What My Obsessive Nature Says About My Spiritual Life

I am a guy who has obsessive tendencies. I once prided myself in reading weekly Sports Illustrated issues cover to cover before the next week’s issue arrived. I had a small transistor radio called the Street Beat that I carried around the house so I wouldn’t miss a pitch of a Texas Rangers’ baseball broadcast. This was done when I was a married man, with kids!

I have listened to everything Tim Bluhm and Mike Roe have ever recorded and obsessed over their best work and most memorable moments. Not a week goes by that I don’t make a reference to Friday Night Lights. I have run four marathons. Is there anything more obsessive than running marathons?

runner

How has this part of my personality helped my spiritual life?

Loyalty

I think, for one, I am not a binge obsessive. When I get into something, I am loyal to it for a long time. So, If I have a spiritual insight or inspiration, it will stick with me. For example, I have studied, memorized, read, and lived with the Sermon on the Mount for years and years and haven’t gotten tired of it. Parts of Psalm 23 still inspire as if I am reading them for the first time. Same with Colossians 3.

Stick to the Routine

If my routine gets off, it starts to bother me. This kind of rigidity obviously has its problems but also its advantages. If some kind of routine is required or prescribed, I am willing to adhere to it and not deviate. Every day may not be a breakthrough or an epiphany filled experience, but I trust the routine to bring something good coming my way.

mikeroe

I am  a Completist

I have tried to work on  this and  be willing to not finish certain things but my tendency is to complete anything that I start. This means, that I am able to fight through the emotional roller coaster that often marks the spiritual life. High points and joyous moments are great but if I am unwilling to fight through the frustrating times and the moments of uncertainty, then I wouldn’t be around for the pleasant moments that are waiting on the other side. I have learned to be okay with frustration.

My tendency to obsess over things is sometimes maddening, sometimes unfair to my loved ones, and sometimes a helpful trait to have. God created me in this way for some reason. Maybe, because he knew I might spend an obsessive amount of time writing this blog.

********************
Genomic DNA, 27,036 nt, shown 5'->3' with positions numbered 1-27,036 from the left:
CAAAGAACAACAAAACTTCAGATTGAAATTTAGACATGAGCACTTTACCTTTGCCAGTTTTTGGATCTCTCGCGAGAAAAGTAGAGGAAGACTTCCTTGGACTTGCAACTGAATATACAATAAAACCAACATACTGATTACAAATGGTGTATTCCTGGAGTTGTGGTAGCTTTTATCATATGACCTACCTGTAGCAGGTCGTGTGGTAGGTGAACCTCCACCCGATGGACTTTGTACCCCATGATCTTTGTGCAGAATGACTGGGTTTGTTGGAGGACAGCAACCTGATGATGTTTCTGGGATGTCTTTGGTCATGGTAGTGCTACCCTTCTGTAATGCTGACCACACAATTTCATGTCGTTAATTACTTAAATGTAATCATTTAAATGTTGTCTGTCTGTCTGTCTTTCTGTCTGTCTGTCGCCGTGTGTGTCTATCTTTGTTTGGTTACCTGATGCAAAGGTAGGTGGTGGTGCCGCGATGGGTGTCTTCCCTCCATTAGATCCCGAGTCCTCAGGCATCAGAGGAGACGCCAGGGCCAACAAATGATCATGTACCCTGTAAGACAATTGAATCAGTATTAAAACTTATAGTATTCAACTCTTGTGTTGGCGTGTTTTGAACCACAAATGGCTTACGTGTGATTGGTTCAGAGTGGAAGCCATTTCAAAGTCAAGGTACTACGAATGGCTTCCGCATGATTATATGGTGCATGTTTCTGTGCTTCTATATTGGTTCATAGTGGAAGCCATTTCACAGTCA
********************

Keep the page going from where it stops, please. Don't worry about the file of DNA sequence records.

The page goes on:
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The Day I Prayed For A-Rod

Alex Rodriguez sharing his thoughts on a calle...

Image via Wikipedia

Jesus tell us to love our enemies and pray for those who curse us (Matthew 5:44). I have prayed for terrorists in the past and even voiced a prayer that those who hate Christians will be exposed to the light of Jesus Christ. But one of the hardest people for me to pray for was not a terrorist or a natural enemy to the United States but a multi-millionaire third baseman for the New York Yankees baseball team.

I have never liked Alex Rodriguez, even when he played for my beloved Texas Rangers. I tried, but there just wasn’t anything about him that was appealing other than the fact that he could hit home runs in situations that made no difference to the outcome of a game. He seems incredibly self absorbed and someone who thinks all eyes are on him all the time and that people are just as obsessed with him as he is with himself. Towards the end of his tenure with the Rangers, he talked about how difficult it was for him to lead a “bunch of kids” in reference to the rest of the Texas team. He was a joke in my eyes and I wasn’t sad to see him go and thought him making it to the Yankees was rather appropriate given his inability to create a legacy of his own and that he was wimping out in order to ride the coattails of a famous organization and better winners such as Derek Jeter and Mariano Rivera.